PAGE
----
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It's all about choice (part 1)

It's all about choice (part 1)


Dog food can be a bit of a minefield for the average person.  I’m not going to lie - I find it all a bit overwhelming at times trying to work out what is good, bad, ok, what is hype, standard misunderstood industry practice, who to believe.

I’d like to say that I have got it all figured out and I’m now some sort of authority on everything but if transparency is key here (and it really is) then I have to be honest and say that I am still learning, still listening to numerous voices and still trying to work it out. 

Perhaps this blog will be a bit of a mish mash of ideas and ramblings.  I want to take you guys with me as I learn more about dog food, the pet industry and try to make sense of what we are being sold and what we are feeding our pets every day.  I want to hear from you too.  Have a different opinion or some more information that would help?  Please feel free to leave a comment.

I wanted to use this blog to explain why you see certain brands on my site and why you won’t see others. 

When I was first thinking about starting a business someone mentioned  a man named Simon Sinek.   In 2009, Sinek wrote about being inspired with a sense of purpose or “why”. I thought about my “why”.  I didn’t have to think long before I understood that my why was to improve the lives of dogs.  Diet is such an integral part of our dog’s lives.  It can make them feel great or it can make them sick. 

I began to research dog food and although I am not truly sold on ‘always feed raw’ I can tell you that for many years I think our dogs have gotten less than they deserve. 

The dog food market is massive.   While there seems to be countless brands on offer when you walk down the supermarket aisle, there are three major companies that own majority of the brands and a huge slice of the market; Mars, Nestle and Colgate-Palmolive.

Take for example Mars.  Yes, the chocolate bar. 

Mars make (besides chocolate) Pedigree, Cesar, Chappie, Greenies, James Wellbeloved, Royal Canin, Sheba, Whiskas.

I want to use Pedigree as an example.  Let’s take Pedigree’s Adult Dry food. 

Now, before I start I’m not anti-kibble.   I have a bag of kibble in my pantry and Enid gets a scoop now and again.

Pedigree states on their pack that their meal is ‘Complete’. Complete is a legal term which is defined as “any food which, by reason of its composition, is sufficient for a daily ration”.  Daily ration means “The average total quantity of a specific pet food that is needed daily by a pet of a given species, age category and life style or activity to satisfy all its energy and nutrient requirements”. So reassuring that by feeding your dog a product listed ‘complete’ they are getting all their nutritional need met.  It’s what as owners we all want.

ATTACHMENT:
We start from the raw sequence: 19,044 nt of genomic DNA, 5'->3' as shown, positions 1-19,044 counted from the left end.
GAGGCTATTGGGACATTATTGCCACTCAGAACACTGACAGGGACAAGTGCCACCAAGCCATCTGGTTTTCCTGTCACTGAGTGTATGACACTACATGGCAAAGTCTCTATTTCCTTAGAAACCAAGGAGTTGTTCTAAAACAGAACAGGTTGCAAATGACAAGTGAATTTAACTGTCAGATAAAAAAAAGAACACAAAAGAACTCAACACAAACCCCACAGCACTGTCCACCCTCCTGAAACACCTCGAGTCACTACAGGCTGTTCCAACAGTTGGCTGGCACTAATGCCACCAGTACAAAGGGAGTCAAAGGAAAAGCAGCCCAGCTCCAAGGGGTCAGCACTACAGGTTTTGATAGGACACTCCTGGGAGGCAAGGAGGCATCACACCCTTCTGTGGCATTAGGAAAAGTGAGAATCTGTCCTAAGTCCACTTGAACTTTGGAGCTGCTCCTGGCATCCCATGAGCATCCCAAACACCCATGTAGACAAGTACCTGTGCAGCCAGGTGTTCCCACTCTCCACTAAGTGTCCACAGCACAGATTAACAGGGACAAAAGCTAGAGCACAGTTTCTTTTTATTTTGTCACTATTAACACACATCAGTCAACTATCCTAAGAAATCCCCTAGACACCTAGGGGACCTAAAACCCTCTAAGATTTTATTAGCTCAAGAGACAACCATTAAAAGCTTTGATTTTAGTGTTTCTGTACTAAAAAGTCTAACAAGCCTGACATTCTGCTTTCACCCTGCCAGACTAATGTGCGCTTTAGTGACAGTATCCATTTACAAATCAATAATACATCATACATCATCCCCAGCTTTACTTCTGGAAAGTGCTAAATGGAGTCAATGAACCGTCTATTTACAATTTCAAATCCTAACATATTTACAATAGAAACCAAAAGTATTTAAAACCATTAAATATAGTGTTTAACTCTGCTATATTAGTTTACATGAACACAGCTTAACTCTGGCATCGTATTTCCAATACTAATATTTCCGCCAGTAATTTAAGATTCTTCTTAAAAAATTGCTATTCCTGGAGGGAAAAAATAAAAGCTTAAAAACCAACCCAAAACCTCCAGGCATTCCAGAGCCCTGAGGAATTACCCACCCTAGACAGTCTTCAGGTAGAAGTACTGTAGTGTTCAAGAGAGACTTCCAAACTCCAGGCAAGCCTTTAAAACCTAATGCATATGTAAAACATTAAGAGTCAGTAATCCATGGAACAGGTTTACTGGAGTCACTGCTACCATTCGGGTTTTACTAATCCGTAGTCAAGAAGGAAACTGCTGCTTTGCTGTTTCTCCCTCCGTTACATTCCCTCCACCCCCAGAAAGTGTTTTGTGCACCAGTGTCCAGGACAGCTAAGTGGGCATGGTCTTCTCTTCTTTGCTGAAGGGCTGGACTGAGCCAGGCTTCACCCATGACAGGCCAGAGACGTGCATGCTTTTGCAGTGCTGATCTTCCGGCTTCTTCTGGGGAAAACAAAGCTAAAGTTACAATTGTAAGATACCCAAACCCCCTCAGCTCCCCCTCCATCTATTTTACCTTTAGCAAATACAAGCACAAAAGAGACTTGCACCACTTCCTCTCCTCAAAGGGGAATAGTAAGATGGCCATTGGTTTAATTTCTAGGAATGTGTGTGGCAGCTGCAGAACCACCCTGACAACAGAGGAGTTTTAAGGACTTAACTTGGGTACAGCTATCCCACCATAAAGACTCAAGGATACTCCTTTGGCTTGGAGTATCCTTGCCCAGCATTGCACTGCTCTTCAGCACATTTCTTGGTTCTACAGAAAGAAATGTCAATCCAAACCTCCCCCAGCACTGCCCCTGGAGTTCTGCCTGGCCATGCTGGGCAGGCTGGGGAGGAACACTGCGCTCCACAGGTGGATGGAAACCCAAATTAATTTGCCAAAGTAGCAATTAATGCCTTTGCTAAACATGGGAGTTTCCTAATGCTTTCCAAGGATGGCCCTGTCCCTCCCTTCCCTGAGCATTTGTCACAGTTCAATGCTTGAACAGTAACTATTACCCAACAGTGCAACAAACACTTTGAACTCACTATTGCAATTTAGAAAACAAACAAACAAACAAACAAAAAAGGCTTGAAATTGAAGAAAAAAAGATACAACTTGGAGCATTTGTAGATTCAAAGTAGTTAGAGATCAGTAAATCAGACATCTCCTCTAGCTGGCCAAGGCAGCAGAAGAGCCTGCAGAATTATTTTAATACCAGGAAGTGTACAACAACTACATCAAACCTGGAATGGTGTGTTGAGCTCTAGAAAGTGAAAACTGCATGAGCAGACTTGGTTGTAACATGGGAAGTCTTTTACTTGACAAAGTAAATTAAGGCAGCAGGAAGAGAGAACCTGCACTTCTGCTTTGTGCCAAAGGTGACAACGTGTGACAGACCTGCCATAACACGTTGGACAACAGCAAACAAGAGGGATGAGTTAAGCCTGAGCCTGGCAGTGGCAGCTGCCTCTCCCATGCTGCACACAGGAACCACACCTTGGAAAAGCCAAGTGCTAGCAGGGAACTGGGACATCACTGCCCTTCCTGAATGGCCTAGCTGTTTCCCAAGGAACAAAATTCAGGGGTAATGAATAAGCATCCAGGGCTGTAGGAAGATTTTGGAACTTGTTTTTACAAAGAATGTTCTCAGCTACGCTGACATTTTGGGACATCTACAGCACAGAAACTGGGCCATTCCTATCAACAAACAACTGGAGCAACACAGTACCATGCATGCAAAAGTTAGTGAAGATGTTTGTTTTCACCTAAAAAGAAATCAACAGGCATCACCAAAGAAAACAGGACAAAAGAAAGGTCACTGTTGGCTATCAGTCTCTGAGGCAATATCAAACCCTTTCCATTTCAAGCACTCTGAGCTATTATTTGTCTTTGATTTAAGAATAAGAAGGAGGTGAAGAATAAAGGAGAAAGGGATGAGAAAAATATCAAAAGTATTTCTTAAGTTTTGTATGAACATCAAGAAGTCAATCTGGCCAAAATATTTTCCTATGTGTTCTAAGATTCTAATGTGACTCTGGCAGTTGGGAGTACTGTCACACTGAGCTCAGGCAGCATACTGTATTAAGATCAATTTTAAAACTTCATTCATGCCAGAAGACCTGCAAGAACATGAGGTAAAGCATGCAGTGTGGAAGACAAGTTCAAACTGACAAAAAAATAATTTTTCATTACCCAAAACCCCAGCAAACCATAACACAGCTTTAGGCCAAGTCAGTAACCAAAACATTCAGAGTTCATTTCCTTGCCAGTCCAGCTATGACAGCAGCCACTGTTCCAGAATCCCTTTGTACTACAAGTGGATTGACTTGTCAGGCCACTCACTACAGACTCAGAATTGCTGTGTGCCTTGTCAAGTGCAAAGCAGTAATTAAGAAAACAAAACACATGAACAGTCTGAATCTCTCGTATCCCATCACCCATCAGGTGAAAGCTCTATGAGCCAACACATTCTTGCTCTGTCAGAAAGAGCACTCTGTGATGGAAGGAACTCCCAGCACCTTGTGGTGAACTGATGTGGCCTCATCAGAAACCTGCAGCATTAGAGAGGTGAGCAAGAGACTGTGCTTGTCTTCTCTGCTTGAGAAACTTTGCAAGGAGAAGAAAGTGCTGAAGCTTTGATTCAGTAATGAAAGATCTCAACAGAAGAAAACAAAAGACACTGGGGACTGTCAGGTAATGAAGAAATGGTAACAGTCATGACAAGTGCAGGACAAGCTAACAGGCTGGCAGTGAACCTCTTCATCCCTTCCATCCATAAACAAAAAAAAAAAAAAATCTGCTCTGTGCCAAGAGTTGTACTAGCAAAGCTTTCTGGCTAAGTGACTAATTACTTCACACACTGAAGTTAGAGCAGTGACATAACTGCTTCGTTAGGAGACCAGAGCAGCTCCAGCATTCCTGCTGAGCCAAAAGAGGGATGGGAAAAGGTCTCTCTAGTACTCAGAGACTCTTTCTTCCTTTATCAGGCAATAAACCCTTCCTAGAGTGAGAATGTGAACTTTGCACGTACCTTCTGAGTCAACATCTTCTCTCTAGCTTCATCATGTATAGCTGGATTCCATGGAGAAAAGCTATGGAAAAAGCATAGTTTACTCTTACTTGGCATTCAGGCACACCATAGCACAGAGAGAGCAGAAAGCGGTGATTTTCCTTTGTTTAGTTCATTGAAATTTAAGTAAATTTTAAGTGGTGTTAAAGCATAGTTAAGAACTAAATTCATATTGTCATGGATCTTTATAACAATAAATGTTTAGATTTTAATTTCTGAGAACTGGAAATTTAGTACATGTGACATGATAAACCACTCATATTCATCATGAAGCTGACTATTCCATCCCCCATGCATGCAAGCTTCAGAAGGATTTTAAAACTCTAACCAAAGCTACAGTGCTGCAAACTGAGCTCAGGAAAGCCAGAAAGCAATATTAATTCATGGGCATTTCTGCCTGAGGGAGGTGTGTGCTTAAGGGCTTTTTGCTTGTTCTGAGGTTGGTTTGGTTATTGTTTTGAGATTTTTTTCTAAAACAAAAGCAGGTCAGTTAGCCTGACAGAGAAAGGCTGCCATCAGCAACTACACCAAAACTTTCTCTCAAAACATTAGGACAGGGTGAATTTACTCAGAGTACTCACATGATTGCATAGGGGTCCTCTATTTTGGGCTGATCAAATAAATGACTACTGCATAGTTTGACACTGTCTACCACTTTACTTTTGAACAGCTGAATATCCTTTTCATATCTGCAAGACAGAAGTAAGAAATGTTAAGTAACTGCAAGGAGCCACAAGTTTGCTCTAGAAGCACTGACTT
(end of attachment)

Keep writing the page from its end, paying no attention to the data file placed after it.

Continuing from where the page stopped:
This is what Mars says about their product Pedigree

Complete pet food for adult dogs.

At PEDIGREE® we believe that every dog deserves a loving home, and that every dog deserves leading nutrition. From over 40 years' experience, we believe that dogs have four universal needs: Skin & Coat, Immune system, Digestion and Dental Care. That's why the dry bags of PEDIGREE® VITAL PROTECTION™ are designed to deliver nutrition that addresses these four needs: the products help support a strong immune system, healthy skin and coat, good digestion, and also help to clean your dog's teeth. PEDIGREE® VITAL PROTECTION™ helps keep your dog healthy and full of vitality.

Sounds great.  And at £5.50 for 2.6kg at my local Tesco, feeding Enid her 200g portion for the day would cost me roughly £0.43 per day.  That’s 43p to give her everything that she needs.

However.  Independent reviewer All About Dog Food ranks Pedigree as one of the worst foods, nutritionally speaking, on the market. They give it a nutritional rating of just 12%.  How? Why?

Here’s what is on the label

Cereals, Meat and Animal Derivatives 20% (Including 4% Chicken in the Brown Kibbles), Oils and Fats (Including 0.4% Sunflower Oil), Derivatives of Vegetable Origin (Including 1% Dried Beet Pulp), Minerals, Vegetables (4% Carrots in the Orange Kibbles, 4% Peas in the Green Kibbles), Preservatives BHA & BHT.

By law, an ingredient list is required by manufacturers to place on the label.  (Unfortunately there are criticisms about ingredient list guidelines but that’s for another blog post).  So the ingredients are listed from highest quantity to lowest when they are blended together and before cooking.

So in the case of Pedigree at the time of mixing, cereals were the main ingredient, followed “meat and animal derivatives” which made up 20% of the mix, then “derivatives of vegetable origin” and so on.    

But cooking can and does change ingredients and their proportions in the final product.  If you were to make a stew, things change over the cooking time.  Meat shrinks, rice swells, water evaporates.  Proportions won’t stay the same.

All About Dog Food took a look at the final composition of Pedigree believes to be the final composition after taking into consideration the cooking process, here is what they found.


That’s 81.7% carbs, 8.7% oils and fat, 7.2% meat, 1.7% other (not sure what that is, I will update when I find out) 0.7% fruit and veg.

20% meat on the label becomes less than half that to 7.2% after cooking.  It’s a significant jump and not one that you would immediately know by looking at the label.  It also leads to the next question “Do dogs need carbs?” You might be surprised at the answer.

Next time I’ll wax lyrical about price, profit, and being able to sleep at night. Oh and carbs.


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